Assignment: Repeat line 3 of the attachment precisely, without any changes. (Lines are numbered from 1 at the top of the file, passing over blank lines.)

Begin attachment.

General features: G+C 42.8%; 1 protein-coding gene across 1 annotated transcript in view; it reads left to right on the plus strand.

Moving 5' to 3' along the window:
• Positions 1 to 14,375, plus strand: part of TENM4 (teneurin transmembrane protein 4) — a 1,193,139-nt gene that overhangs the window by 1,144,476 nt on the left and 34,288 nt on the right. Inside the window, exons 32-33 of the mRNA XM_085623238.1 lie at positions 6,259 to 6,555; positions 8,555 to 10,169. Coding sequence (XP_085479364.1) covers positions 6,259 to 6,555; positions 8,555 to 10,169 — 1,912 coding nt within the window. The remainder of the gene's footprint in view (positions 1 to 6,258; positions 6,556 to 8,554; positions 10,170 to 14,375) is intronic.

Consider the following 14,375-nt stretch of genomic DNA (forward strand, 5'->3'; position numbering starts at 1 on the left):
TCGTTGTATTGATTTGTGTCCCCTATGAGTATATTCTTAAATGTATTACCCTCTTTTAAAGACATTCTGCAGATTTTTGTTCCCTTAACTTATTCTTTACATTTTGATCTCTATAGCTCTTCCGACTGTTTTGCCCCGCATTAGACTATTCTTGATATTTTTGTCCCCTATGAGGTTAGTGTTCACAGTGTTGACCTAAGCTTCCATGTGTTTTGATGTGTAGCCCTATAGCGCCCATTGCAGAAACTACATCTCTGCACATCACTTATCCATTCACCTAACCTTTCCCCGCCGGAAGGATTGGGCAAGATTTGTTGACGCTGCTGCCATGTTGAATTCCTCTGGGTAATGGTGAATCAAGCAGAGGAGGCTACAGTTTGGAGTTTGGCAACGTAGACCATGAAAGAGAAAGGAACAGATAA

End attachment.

• Positions 1 to 14,375, plus strand: part of TENM4 (teneurin transmembrane protein 4) — a 1,193,139-nt gene that overhangs the window by 1,144,476 nt on the left and 34,288 nt on the right. Inside the window, exons 32-33 of the mRNA XM_085623238.1 lie at positions 6,259 to 6,555; positions 8,555 to 10,169. Coding sequence (XP_085479364.1) covers positions 6,259 to 6,555; positions 8,555 to 10,169 — 1,912 coding nt within the window. The remainder of the gene's footprint in view (positions 1 to 6,258; positions 6,556 to 8,554; positions 10,170 to 14,375) is intronic.